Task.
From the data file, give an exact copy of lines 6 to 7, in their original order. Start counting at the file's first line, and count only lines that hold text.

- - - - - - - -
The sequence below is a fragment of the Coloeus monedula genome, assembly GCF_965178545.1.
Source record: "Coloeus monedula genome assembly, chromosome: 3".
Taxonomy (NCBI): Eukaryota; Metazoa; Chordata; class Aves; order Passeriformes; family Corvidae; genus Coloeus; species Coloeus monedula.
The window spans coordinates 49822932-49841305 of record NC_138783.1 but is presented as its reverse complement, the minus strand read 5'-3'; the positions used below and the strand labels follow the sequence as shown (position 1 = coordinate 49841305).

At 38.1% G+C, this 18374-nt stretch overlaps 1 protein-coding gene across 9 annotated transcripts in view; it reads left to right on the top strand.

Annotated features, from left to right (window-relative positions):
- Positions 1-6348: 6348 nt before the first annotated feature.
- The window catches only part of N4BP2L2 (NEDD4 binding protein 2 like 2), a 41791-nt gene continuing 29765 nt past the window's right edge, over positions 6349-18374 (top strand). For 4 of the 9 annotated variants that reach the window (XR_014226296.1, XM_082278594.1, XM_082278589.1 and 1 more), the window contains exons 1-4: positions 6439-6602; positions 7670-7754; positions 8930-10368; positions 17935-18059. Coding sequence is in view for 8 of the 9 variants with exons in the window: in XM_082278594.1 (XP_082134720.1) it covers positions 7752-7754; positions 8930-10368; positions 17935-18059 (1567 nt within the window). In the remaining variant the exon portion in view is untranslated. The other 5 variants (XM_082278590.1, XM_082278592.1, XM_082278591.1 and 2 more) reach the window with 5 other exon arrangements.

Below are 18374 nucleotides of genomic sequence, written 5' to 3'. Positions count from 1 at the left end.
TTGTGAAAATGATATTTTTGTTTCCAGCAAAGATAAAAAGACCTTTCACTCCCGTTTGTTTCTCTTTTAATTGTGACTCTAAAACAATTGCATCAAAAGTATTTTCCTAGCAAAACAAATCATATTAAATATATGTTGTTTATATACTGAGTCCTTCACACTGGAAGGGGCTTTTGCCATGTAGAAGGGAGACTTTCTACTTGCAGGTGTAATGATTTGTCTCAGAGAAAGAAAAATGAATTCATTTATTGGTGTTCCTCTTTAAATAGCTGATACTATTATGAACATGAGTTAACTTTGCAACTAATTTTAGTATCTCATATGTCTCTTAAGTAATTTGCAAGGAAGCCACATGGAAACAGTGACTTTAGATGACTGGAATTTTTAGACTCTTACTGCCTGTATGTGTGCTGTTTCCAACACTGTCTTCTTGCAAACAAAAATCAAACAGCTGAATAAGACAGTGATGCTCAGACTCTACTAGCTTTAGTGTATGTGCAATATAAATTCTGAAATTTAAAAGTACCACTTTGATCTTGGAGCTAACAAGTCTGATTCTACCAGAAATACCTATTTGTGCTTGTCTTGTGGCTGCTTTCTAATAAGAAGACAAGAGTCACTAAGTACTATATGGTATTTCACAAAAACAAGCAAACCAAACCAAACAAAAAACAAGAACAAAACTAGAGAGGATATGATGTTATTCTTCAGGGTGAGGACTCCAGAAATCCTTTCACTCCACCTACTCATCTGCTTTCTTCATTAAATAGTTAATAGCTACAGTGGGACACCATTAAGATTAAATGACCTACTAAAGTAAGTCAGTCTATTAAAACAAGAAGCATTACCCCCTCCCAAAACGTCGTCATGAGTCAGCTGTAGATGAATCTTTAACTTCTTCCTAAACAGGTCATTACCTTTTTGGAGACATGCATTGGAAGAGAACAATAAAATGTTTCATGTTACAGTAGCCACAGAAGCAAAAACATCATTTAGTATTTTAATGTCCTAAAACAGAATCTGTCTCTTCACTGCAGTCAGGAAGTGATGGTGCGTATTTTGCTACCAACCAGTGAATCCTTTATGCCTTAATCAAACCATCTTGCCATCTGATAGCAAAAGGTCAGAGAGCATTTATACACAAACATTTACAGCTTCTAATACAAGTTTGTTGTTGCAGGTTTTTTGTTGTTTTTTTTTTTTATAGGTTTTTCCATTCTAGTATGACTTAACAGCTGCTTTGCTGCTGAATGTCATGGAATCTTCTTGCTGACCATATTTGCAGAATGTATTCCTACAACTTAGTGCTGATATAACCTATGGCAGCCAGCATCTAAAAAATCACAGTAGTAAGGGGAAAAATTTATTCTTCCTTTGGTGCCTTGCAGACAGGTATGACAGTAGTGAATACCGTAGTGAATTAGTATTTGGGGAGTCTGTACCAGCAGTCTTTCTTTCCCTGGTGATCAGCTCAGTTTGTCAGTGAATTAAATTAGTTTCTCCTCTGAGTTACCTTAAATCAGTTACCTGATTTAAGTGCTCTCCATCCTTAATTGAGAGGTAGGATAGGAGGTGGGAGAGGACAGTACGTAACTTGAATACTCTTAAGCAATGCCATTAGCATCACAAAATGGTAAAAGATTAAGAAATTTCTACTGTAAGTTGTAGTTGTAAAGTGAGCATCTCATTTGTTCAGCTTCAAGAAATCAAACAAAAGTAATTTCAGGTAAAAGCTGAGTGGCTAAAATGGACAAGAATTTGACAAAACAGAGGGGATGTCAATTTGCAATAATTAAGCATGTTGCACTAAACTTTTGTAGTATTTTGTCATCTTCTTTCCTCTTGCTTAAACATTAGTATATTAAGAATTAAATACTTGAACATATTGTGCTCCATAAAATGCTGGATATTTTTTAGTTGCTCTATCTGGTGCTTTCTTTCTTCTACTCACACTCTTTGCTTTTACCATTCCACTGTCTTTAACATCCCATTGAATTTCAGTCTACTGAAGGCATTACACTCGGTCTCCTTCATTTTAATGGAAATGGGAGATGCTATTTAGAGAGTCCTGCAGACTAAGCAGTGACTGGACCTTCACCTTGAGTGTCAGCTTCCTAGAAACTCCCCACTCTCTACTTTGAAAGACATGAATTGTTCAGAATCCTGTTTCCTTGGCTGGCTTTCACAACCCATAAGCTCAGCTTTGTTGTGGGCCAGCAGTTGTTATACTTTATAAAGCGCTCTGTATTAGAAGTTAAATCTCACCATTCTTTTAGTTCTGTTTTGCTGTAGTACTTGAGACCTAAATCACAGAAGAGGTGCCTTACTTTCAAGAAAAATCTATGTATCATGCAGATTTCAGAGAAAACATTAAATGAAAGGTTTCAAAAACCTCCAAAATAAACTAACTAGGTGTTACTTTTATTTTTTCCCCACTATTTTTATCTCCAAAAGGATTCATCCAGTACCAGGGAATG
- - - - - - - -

Annotated features, from left to right (window-relative positions):
- Positions 1-6348: 6348 nt before the first annotated feature.